My main scientific interest is the role of soils in the global carbon cycle. I have particularly worked with quantifying and characterizing stocks of organic carbon stored in permafrost and peatlands of Arctic and Boreal ecosystems.
I am part of the Biogeography and Geomatics research unit at the Department of Physical Geography.
Through collaborative efforts of scientist of different disciplines these projects strive to increase our understanding of climate-cryosphere interactions in different northern regions.
I am the lead principal investigator of the “Constraining uncertainties in the permafrost-climate feedback (COUP)” aims at increasing our knowledge of permafrost in the climate system. COUP is a project of the European Commission JPI Climate program. The project gathers researchers from eight European universities in a joint research initiative and ends in 2018.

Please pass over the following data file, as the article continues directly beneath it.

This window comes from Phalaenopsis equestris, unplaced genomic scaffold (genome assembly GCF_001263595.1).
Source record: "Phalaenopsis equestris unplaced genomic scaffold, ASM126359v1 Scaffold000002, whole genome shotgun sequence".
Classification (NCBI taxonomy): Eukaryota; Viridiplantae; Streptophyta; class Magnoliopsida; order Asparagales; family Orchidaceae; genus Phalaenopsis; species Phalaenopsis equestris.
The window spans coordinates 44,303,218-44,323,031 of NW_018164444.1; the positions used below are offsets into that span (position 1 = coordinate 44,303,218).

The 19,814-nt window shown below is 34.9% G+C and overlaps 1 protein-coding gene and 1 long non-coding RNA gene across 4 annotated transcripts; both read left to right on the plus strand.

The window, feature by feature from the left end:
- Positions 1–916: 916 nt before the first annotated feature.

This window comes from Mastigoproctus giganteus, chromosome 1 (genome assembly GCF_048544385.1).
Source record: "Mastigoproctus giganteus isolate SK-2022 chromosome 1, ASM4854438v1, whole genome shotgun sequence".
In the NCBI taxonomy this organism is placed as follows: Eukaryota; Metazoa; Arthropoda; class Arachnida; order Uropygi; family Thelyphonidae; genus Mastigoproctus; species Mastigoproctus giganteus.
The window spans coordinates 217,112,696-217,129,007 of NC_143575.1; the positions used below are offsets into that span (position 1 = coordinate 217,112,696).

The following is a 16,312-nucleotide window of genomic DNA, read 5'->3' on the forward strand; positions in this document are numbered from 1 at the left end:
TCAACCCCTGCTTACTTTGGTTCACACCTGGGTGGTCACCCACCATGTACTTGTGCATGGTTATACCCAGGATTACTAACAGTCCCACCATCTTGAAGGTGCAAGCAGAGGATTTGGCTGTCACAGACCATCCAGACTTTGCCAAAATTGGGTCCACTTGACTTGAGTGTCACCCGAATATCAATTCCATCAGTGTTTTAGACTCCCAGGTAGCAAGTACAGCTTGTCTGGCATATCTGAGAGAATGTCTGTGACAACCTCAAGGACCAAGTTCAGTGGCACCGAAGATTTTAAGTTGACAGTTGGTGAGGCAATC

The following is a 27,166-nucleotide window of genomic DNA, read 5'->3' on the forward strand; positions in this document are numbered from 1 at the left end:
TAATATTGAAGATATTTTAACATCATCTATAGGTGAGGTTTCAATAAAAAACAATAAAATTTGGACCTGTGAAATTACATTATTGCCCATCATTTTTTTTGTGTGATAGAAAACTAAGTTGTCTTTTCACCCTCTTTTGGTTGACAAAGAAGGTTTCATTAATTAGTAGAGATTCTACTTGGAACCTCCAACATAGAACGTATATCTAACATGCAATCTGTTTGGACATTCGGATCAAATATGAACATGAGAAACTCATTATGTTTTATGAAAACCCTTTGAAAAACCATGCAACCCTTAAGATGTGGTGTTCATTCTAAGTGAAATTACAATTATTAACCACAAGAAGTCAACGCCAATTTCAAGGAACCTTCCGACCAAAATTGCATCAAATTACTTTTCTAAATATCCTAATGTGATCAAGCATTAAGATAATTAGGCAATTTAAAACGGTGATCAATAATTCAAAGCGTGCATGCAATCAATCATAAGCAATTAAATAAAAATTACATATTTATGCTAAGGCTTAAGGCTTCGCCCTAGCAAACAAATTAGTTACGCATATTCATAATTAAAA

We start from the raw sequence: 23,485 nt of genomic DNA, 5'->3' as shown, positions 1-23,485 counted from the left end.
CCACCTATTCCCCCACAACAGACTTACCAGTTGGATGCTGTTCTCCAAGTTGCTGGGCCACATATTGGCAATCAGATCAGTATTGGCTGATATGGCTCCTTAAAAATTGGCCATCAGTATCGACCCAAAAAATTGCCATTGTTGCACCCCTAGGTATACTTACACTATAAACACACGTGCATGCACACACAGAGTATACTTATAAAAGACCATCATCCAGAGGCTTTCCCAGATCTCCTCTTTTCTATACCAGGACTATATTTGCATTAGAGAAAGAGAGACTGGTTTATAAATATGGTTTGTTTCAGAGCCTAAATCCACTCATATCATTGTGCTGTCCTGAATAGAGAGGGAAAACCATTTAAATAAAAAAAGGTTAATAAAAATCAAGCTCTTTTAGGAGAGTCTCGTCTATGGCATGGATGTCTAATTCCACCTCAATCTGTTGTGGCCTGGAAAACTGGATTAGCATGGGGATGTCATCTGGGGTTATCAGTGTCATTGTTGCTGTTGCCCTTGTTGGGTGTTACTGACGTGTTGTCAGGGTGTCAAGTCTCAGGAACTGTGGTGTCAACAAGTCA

I am one of the work package-leads within the EU H2020 consortium Nunataryuk (means land-to-sea in Inuvialuit). This international and cross-disciplinary project studies the natural and human systems associated with Arctic coastlines under climate warming.
I am co-chair of the scientific steering group of the International Soil Carbon Network which hosts a dynamic, community-driven soil carbon database.
I am the manager of the Northern Circumpolar Soil Carbon Database hosted by the Bolin climate Research Center. This GIS-based database is freely available for online download.
In the international Permafrost Carbon Network I am leader of the Soil Carbon Quantity working group which acts to facilitate international networking and scientific cooperation.